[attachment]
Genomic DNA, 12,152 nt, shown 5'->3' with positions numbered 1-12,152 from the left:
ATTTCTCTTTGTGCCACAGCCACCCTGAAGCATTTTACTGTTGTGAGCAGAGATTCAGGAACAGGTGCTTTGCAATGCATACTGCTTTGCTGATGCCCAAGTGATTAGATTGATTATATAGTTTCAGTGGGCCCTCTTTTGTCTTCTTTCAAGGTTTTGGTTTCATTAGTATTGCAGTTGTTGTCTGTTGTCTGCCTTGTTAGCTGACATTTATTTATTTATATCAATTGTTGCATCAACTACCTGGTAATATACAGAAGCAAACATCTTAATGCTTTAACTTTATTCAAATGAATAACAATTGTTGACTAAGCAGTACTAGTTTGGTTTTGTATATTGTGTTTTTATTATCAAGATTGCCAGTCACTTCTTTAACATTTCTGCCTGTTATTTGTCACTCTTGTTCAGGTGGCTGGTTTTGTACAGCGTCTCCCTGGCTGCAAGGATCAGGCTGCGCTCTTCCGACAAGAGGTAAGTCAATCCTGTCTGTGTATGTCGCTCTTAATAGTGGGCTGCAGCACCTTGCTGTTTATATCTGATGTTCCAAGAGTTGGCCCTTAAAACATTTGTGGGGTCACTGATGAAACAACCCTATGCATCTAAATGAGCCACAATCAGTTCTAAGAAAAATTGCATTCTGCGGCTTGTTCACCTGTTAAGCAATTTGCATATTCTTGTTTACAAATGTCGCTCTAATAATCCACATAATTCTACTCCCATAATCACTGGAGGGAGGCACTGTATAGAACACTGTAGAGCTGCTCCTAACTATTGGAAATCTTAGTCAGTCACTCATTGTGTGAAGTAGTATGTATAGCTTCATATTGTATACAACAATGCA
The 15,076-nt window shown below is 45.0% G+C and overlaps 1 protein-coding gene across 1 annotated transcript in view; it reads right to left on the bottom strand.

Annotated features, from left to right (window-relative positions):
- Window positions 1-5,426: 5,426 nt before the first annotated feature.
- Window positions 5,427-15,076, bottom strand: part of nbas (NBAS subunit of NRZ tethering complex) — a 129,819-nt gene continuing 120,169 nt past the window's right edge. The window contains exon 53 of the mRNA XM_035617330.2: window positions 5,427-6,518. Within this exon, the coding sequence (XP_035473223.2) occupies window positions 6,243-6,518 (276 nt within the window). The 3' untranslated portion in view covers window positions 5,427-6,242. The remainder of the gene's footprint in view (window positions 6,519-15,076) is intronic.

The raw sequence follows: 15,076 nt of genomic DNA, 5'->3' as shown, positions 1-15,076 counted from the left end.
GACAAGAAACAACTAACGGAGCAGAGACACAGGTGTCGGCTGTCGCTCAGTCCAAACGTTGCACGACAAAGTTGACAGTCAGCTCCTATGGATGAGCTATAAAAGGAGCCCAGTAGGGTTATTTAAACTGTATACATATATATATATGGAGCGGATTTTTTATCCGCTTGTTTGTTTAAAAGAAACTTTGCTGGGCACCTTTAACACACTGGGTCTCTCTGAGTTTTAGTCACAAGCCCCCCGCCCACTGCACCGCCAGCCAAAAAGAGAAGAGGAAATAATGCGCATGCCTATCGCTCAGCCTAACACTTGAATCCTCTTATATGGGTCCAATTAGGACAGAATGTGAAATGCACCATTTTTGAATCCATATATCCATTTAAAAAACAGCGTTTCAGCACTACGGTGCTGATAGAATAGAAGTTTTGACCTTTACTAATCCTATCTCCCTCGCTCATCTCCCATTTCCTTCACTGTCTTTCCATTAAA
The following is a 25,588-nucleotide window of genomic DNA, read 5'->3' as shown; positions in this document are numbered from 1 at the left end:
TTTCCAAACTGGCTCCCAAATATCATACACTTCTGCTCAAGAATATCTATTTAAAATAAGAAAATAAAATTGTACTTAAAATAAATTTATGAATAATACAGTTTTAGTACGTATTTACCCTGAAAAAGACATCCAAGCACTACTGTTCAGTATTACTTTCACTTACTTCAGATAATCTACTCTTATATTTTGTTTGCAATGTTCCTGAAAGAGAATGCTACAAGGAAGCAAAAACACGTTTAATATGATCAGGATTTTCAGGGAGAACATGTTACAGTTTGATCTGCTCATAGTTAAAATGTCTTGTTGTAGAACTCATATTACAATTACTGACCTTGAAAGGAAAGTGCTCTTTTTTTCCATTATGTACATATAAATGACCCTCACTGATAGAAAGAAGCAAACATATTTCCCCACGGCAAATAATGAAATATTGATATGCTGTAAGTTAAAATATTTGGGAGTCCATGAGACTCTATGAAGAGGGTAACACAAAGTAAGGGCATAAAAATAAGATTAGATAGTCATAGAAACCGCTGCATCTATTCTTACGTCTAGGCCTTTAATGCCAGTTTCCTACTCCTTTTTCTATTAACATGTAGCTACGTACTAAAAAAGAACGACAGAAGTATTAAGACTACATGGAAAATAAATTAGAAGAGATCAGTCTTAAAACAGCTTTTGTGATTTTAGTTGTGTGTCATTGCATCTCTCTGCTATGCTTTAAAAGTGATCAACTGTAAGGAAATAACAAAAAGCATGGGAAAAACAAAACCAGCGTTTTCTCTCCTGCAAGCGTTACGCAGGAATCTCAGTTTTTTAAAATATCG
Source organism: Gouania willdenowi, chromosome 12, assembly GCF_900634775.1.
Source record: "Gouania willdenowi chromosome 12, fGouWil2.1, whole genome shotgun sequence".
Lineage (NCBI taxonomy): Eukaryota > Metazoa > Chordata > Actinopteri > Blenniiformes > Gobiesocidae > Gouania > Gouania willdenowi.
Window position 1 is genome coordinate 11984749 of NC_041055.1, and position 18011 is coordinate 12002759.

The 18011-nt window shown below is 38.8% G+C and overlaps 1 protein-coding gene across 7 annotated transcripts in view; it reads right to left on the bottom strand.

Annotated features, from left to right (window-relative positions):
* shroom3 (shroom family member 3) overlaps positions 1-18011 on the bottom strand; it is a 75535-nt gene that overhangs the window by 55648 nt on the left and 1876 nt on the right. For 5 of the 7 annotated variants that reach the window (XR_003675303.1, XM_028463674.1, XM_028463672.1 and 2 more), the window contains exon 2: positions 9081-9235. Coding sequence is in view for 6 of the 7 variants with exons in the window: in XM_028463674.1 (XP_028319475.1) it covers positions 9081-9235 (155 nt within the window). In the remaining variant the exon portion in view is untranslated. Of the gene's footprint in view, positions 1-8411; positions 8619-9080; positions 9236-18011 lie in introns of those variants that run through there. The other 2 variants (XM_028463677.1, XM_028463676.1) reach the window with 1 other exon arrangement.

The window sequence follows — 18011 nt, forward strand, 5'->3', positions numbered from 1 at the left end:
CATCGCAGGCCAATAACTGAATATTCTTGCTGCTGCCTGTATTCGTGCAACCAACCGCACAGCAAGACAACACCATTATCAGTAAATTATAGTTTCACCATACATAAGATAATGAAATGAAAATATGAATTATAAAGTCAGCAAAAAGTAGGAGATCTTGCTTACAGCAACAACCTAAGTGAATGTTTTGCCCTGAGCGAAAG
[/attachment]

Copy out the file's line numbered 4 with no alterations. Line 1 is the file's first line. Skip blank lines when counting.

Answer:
Annotated features, from left to right (window-relative positions):